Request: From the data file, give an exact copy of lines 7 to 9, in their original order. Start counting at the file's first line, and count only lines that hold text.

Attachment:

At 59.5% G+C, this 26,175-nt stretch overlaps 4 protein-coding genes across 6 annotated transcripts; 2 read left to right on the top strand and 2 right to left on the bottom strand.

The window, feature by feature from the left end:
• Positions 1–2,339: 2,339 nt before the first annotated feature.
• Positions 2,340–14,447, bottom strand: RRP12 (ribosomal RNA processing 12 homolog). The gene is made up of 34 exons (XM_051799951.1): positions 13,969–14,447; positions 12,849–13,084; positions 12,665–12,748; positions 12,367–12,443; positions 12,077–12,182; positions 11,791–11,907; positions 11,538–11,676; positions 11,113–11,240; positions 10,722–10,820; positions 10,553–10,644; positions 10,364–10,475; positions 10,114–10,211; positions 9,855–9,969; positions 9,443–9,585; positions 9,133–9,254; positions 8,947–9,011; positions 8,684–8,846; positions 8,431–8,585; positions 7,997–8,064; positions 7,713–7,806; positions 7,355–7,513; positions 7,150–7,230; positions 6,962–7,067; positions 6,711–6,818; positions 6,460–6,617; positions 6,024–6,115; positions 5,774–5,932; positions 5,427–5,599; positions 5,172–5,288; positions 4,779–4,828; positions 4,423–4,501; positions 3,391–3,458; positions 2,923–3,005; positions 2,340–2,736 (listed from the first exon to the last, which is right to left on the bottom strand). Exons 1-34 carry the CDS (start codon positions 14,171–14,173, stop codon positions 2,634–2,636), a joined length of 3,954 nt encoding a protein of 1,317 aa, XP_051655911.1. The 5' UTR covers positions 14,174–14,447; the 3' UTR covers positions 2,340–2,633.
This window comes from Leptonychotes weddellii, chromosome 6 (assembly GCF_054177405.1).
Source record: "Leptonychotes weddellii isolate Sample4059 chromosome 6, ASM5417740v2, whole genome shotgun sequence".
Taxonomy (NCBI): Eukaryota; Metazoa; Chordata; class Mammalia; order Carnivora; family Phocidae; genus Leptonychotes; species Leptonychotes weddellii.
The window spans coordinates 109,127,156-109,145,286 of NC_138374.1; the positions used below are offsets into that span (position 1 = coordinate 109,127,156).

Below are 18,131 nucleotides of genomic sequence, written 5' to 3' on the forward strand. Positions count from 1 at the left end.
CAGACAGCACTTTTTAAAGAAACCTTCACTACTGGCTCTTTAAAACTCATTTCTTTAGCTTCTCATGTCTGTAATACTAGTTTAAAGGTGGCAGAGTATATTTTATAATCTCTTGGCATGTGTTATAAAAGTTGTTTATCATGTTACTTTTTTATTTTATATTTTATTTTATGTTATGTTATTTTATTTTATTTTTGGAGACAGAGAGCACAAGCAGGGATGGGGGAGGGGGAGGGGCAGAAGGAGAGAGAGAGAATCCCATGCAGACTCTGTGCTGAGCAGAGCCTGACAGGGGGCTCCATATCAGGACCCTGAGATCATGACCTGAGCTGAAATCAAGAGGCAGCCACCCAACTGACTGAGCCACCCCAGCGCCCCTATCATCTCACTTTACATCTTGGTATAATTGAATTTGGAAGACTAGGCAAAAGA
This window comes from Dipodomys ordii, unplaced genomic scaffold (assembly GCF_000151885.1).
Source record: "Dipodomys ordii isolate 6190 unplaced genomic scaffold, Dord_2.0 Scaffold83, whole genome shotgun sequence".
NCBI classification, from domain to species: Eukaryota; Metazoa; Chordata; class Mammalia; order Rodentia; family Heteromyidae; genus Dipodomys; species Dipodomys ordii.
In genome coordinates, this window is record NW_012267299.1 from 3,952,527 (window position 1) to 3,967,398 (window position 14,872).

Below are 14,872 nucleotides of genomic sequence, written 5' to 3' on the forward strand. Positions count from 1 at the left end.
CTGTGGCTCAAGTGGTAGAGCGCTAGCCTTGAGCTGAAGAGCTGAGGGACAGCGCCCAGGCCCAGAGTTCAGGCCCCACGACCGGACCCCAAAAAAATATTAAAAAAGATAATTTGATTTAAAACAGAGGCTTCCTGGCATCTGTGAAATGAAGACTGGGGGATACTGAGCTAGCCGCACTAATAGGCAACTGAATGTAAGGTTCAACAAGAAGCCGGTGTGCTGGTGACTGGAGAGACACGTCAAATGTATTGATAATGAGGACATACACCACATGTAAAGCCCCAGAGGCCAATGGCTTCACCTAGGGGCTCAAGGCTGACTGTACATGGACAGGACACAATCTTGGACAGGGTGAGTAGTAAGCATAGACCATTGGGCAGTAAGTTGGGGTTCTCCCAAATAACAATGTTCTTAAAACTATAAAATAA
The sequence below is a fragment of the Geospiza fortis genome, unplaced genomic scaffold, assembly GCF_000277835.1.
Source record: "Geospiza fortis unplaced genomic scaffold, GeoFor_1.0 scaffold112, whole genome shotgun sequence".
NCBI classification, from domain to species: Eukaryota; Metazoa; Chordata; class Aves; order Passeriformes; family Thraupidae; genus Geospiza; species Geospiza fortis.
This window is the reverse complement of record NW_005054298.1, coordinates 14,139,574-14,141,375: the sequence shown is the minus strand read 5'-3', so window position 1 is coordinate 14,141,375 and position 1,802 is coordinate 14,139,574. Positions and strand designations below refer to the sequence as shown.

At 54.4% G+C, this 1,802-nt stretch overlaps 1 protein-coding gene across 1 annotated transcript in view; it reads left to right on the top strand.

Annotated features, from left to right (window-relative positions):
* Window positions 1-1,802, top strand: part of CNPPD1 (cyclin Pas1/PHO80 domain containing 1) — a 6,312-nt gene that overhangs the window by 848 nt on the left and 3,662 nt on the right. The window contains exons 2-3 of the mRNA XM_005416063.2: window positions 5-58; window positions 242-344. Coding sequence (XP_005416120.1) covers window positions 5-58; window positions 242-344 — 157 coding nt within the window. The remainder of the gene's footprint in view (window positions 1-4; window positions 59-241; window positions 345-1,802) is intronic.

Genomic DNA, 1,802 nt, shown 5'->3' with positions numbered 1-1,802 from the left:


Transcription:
Taxonomy (NCBI): Eukaryota; Metazoa; Chordata; class Mammalia; order Carnivora; family Phocidae; genus Leptonychotes; species Leptonychotes weddellii.
The window spans coordinates 109,127,156-109,145,286 of NC_138374.1; the positions used below are offsets into that span (position 1 = coordinate 109,127,156).

Below are 18,131 nucleotides of genomic sequence, written 5' to 3' on the forward strand. Positions count from 1 at the left end.